Factors that were associated with adaptive thermogenesis included reduced insulin levels, heart rate, kidney function and body fluid balance. Increased formation of glucose in the liver also appeared to play a role.
Adaptive thermogenesis was not associated with changes in sympathetic nervous system activity, total body fat, belly fat, liver fat, organ mass, nitrogen and sodium balances.
It was also not linked to hormonal changes, such as in leptin, ghrelin, adiponectin and thyroid hormone levels (T3).
Lastly, adaptive thermogenesis appears to have no long-term effects on weight or fat regain after short-term calorie restriction. The effect was reversed within two weeks of re-feeding.
Here you can see how energy expenditure changes from adaptive thermogenesis developed during the course of the study:
As you can see, the increase during the re-feeding phase completely reversed the decrease seen during the calorie restriction phase.
Several other parameters changed significantly during 3 weeks of severe calorie restriction:
- Fat mass: Decreased by 114 grams per day.
- Lean mass: Decreased by 159 grams per day (muscles and organs combined, see below).
- Muscle mass: Decreased by 5%.
- Liver mass: Decreased by 13%.
- Kidney mass: Decreased by 8%.
- Heart rate: Went down by 14%.
- Blood pressure: Went down by 7%.
- Creatinine clearance: Went down by 12%.
- Energy cost of walking: Decreased by 22%.
- Sympathetic nervous system activity: Decreased by 38%.
- Leptin levels: Decreased by 44%.
- Insulin levels: Decreased by 54%.
- Adiponectin levels: Decreased by 49%.
- Triiodothyronine (T3): Decreased by 39%.
- Testosterone: Decreased by 11%.
The main conclusions of the study were as follows:
- Adaptive thermogenesis is modest and kicks in during the early stages of starvation, shortly after calorie restriction starts. It is maintained as long as you keep restricting calories.
- Adaptive thermogenesis appears to have no long-term effects on weight or fat regain after short-term calorie restriction.
- Adaptive thermogenesis was partially explained by reductions in heart rate and kidney function, and increased formation of glucose in the liver.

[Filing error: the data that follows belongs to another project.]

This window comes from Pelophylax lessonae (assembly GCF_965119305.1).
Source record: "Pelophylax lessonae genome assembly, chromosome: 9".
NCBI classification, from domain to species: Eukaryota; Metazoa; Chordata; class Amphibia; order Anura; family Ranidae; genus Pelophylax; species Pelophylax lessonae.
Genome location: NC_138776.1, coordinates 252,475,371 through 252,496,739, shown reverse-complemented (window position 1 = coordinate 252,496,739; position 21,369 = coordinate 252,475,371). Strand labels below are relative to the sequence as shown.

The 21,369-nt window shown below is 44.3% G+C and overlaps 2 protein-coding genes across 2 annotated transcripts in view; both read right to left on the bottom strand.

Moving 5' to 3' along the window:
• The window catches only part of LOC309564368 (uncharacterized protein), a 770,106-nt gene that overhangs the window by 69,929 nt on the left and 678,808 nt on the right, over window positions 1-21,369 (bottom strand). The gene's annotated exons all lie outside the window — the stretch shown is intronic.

- In early calorie restriction, adaptive thermogenesis is also associated with a drop in insulin levels.
The study has no apparent limitations. It was tightly controlled and had highly significant results.
However, since the participants were limited to healthy, sedentary, non-obese men, the results may not be generalized to all people.
For example, it is possible that the dynamics of of adaptive thermogenesis are vastly different in people with obesity.
What Do Other Studies Say?
In general, adaptive thermogenesis (AT) is considered to be an automatic response to food shortage.
In the Minnesota Starvation Experiment from 1950, resting energy expenditure declined by 39% (600 calories/day). About 35% of this decline was not caused by changes in body composition, which indicates that AT also played a role (4).
Although the current study showed reductions in both leptin and T3, it did not support a causal relationship between AT and changes in these hormones.
This effect has been referred to as the “fat overshooting” phenomenon (7).
According to the current study, this effect is reversed within 2 weeks of re-feeding.
Summary and Real-Life Application
In short, adaptive thermogenesis (AT) is one of the main reasons your body starts burning fewer calories when you lose weight.
It is a part of the reason why weight loss tends to slow down over time, and is often referred to as “starvation mode.”
In the current study, significant adaptive thermogenesis was detected as early as on the third day of calorie restriction.
Unfortunately, there is no known way to completely prevent this from happening.
Additionally, by exercising more and staying active throughout the day, you can negate some of the reduction in energy expenditure.